using Pkg Pkg.add("LazySets") Pkg.add("Plots") using LazySets, Plots # box (ball in the infinity norm) B = BallInf([2.5,1.0], 0.5) plot(B) # rotation of θ rad R(θ) = [cos(θ) -sin(θ); sin(θ) cos(θ)] plot!(R(pi/4)*B, ratio=1)

Now suppose that we wrap the rotated square (pink) using an box (green) the same type as the original square (blue).

using LazySets.Approximations: box_approximation const □ = box_approximation plot!(□(R(pi/4)*B), ratio=1) plot!(R(pi/4) * □(R(pi/4)*B), ratio=1)

We see that subsequent approximations of the rotated sets result in loose bounds. Using other set representations can be helpful to mitigate this problem.

plot!(□(R(pi/4) * □(R(pi/4)*B)), ratio=1)

## Groundwork

As discussed with my mentors I decided to start with some groundwork. It includes conversion of a Taylor model into a Zonotope (or a Polytope) so that we can have some strong guess how it's intersection with a guard will look like, whereas benchmarking those with some standard polynomial tell about the accuracy and the speed. Another approach is to split the domain so that tighter bounds can be obtained.

### Over-approximate TaylorModel with Zonotope

I would like to start with converting a `TaylorModel`

with linear terms only, we began to experiment with it since the conversion to a zonotope is exact. A Taylor model (TM) can be thought of as the tuple `(P, I)`

where `p`

is a polynomial and `I`

is an interval remainder. For the example we consider a vector of two TMs constructed using the polynomials `(p1, p2)`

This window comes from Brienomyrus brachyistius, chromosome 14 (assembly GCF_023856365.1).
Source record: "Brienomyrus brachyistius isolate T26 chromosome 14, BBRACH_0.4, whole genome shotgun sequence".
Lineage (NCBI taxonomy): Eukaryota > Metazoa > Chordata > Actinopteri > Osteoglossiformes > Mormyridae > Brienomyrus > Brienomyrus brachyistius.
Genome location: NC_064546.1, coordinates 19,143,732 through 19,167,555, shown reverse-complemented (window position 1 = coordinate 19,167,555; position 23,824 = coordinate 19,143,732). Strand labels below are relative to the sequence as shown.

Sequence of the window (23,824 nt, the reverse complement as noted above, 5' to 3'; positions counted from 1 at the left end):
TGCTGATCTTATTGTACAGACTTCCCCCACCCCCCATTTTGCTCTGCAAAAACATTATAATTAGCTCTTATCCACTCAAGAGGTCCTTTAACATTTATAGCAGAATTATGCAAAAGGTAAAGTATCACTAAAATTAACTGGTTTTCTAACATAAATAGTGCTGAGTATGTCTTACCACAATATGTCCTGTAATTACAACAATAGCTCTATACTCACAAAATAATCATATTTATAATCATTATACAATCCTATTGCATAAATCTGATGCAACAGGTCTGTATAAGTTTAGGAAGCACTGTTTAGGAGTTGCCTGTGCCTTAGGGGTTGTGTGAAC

and the interval remainder `I`

.

using Pkg Pkg.add("TaylorModels") Pkg.add("LazySets") Pkg.add("LinearAlgebra") Pkg.add("Plots") Pkg.add("IntervalArithmetic")

In this method, we linearise the polynomial which simply means to remove the non-linear term from the polynomial part of the TM.

using Plots using LazySets:Zonotope,BallInf using TaylorModels using IntervalArithmetic:Interval using LinearAlgebra:Diagonal δ = 0.5; I = Interval(-δ, δ) x₀ = Interval(0.0) D = Interval(-3.0, 1.0) p1 = Taylor1([2.0, 1.0], 2) p2 = Taylor1([0.9, 3.0], 2) TM = [TaylorModel1(p1, I, x₀, D), TaylorModel1(p2, I, x₀, D)]

The first step is to normalize the polynomial (

l_TM = length(TM) Q = [normalize_taylor(TM[i].pol, D, true) for i = 1:l_TM]

Now collect the center and generators of the Zonotope (

rem = [TM[i].rem for i = 1:l_TM] α = [mid(rem[i]) for i = 1:l_TM] rem_gen = [abs(rem[i].hi - α[i]) for i = 1:l_TM]#generator c = [Q[i].coeffs[1] + α[i] for i = 1:l_TM] #centre gen = [Q[i].coeffs[2] for i = 1:l_TM] #generator z = Zonotope(c, hcat(gen, Diagonal(rem_gen)));plot(z)

Box over (Pink) approximation is just the product of Range of each polynomial as a set and the Remainder interval is added to each of them.

e = evaluate(TM[1].pol, D) + TM[1].rem r = evaluate(TM[2].pol, D) + TM[2].rem K = e × r plot!(K)